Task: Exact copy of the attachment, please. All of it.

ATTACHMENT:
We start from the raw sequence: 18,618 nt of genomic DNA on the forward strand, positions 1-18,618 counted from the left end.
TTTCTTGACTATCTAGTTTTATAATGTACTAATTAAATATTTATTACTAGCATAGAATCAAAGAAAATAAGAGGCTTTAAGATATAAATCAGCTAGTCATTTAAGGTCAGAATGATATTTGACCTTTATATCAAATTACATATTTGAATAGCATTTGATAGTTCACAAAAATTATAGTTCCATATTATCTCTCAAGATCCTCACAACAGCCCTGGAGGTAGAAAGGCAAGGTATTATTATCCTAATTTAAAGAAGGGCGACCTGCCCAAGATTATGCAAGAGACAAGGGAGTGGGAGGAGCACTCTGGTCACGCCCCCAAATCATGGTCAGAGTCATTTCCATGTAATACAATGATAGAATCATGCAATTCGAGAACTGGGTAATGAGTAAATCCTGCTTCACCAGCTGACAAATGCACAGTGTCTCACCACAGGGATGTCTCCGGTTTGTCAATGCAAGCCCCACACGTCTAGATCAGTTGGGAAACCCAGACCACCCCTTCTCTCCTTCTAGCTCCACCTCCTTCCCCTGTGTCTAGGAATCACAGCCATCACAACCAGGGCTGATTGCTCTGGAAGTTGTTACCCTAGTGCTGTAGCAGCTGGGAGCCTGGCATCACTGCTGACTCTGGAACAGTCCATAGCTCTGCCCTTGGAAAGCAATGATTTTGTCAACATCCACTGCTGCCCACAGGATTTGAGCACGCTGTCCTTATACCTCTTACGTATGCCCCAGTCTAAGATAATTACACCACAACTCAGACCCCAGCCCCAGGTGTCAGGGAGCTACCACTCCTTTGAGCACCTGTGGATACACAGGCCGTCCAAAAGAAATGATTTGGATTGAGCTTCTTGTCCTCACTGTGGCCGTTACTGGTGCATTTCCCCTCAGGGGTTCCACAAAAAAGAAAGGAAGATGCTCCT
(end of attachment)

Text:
We start from the raw sequence: 18,618 nt of genomic DNA on the forward strand, positions 1-18,618 counted from the left end.
TTTCTTGACTATCTAGTTTTATAATGTACTAATTAAATATTTATTACTAGCATAGAATCAAAGAAAATAAGAGGCTTTAAGATATAAATCAGCTAGTCATTTAAGGTCAGAATGATATTTGACCTTTATATCAAATTACATATTTGAATAGCATTTGATAGTTCACAAAAATTATAGTTCCATATTATCTCTCAAGATCCTCACAACAGCCCTGGAGGTAGAAAGGCAAGGTATTATTATCCTAATTTAAAGAAGGGCGACCTGCCCAAGATTATGCAAGAGACAAGGGAGTGGGAGGAGCACTCTGGTCACGCCCCCAAATCATGGTCAGAGTCATTTCCATGTAATACAATGATAGAATCATGCAATTCGAGAACTGGGTAATGAGTAAATCCTGCTTCACCAGCTGACAAATGCACAGTGTCTCACCACAGGGATGTCTCCGGTTTGTCAATGCAAGCCCCACACGTCTAGATCAGTTGGGAAACCCAGACCACCCCTTCTCTCCTTCTAGCTCCACCTCCTTCCCCTGTGTCTAGGAATCACAGCCATCACAACCAGGGCTGATTGCTCTGGAAGTTGTTACCCTAGTGCTGTAGCAGCTGGGAGCCTGGCATCACTGCTGACTCTGGAACAGTCCATAGCTCTGCCCTTGGAAAGCAATGATTTTGTCAACATCCACTGCTGCCCACAGGATTTGAGCACGCTGTCCTTATACCTCTTACGTATGCCCCAGTCTAAGATAATTACACCACAACTCAGACCCCAGCCCCAGGTGTCAGGGAGCTACCACTCCTTTGAGCACCTGTGGATACACAGGCCGTCCAAAAGAAATGATTTGGATTGAGCTTCTTGTCCTCACTGTGGCCGTTACTGGTGCATTTCCCCTCAGGGGTTCCACAAAAAAGAAAGGAAGATGCTCCT